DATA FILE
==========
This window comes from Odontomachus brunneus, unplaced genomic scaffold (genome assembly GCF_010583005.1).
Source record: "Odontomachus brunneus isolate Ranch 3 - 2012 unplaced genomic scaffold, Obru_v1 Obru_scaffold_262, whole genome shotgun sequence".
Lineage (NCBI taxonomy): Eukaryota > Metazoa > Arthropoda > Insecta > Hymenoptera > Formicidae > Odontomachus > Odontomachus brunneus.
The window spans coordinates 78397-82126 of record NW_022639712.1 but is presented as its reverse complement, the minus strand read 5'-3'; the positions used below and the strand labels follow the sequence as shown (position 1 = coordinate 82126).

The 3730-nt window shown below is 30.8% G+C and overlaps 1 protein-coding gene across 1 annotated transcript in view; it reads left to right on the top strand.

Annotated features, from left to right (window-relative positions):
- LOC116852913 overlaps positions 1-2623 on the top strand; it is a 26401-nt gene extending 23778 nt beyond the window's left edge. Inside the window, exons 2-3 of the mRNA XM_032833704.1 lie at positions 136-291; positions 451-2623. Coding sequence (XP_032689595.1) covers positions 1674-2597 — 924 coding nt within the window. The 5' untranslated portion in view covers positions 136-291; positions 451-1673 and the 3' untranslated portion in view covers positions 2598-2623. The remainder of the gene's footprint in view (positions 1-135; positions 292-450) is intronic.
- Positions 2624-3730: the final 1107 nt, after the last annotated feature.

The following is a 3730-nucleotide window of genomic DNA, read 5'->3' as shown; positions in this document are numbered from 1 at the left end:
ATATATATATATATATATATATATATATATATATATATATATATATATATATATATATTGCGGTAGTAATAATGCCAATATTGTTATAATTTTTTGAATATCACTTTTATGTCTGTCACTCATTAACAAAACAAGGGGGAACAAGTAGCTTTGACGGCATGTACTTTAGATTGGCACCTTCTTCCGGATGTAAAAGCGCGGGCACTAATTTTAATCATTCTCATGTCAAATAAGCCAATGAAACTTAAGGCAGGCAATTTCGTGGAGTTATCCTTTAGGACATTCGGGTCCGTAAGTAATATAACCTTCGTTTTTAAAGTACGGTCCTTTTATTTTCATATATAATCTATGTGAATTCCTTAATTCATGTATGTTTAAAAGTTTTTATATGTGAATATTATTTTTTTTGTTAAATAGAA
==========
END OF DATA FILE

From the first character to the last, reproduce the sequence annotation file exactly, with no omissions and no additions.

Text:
This window comes from Odontomachus brunneus, unplaced genomic scaffold (genome assembly GCF_010583005.1).
Source record: "Odontomachus brunneus isolate Ranch 3 - 2012 unplaced genomic scaffold, Obru_v1 Obru_scaffold_262, whole genome shotgun sequence".
Lineage (NCBI taxonomy): Eukaryota > Metazoa > Arthropoda > Insecta > Hymenoptera > Formicidae > Odontomachus > Odontomachus brunneus.
The window spans coordinates 78397-82126 of record NW_022639712.1 but is presented as its reverse complement, the minus strand read 5'-3'; the positions used below and the strand labels follow the sequence as shown (position 1 = coordinate 82126).

The 3730-nt window shown below is 30.8% G+C and overlaps 1 protein-coding gene across 1 annotated transcript in view; it reads left to right on the top strand.

Annotated features, from left to right (window-relative positions):
- LOC116852913 overlaps positions 1-2623 on the top strand; it is a 26401-nt gene extending 23778 nt beyond the window's left edge. Inside the window, exons 2-3 of the mRNA XM_032833704.1 lie at positions 136-291; positions 451-2623. Coding sequence (XP_032689595.1) covers positions 1674-2597 — 924 coding nt within the window. The 5' untranslated portion in view covers positions 136-291; positions 451-1673 and the 3' untranslated portion in view covers positions 2598-2623. The remainder of the gene's footprint in view (positions 1-135; positions 292-450) is intronic.
- Positions 2624-3730: the final 1107 nt, after the last annotated feature.

The following is a 3730-nucleotide window of genomic DNA, read 5'->3' as shown; positions in this document are numbered from 1 at the left end:
ATATATATATATATATATATATATATATATATATATATATATATATATATATATATATTGCGGTAGTAATAATGCCAATATTGTTATAATTTTTTGAATATCACTTTTATGTCTGTCACTCATTAACAAAACAAGGGGGAACAAGTAGCTTTGACGGCATGTACTTTAGATTGGCACCTTCTTCCGGATGTAAAAGCGCGGGCACTAATTTTAATCATTCTCATGTCAAATAAGCCAATGAAACTTAAGGCAGGCAATTTCGTGGAGTTATCCTTTAGGACATTCGGGTCCGTAAGTAATATAACCTTCGTTTTTAAAGTACGGTCCTTTTATTTTCATATATAATCTATGTGAATTCCTTAATTCATGTATGTTTAAAAGTTTTTATATGTGAATATTATTTTTTTTGTTAAATAGAA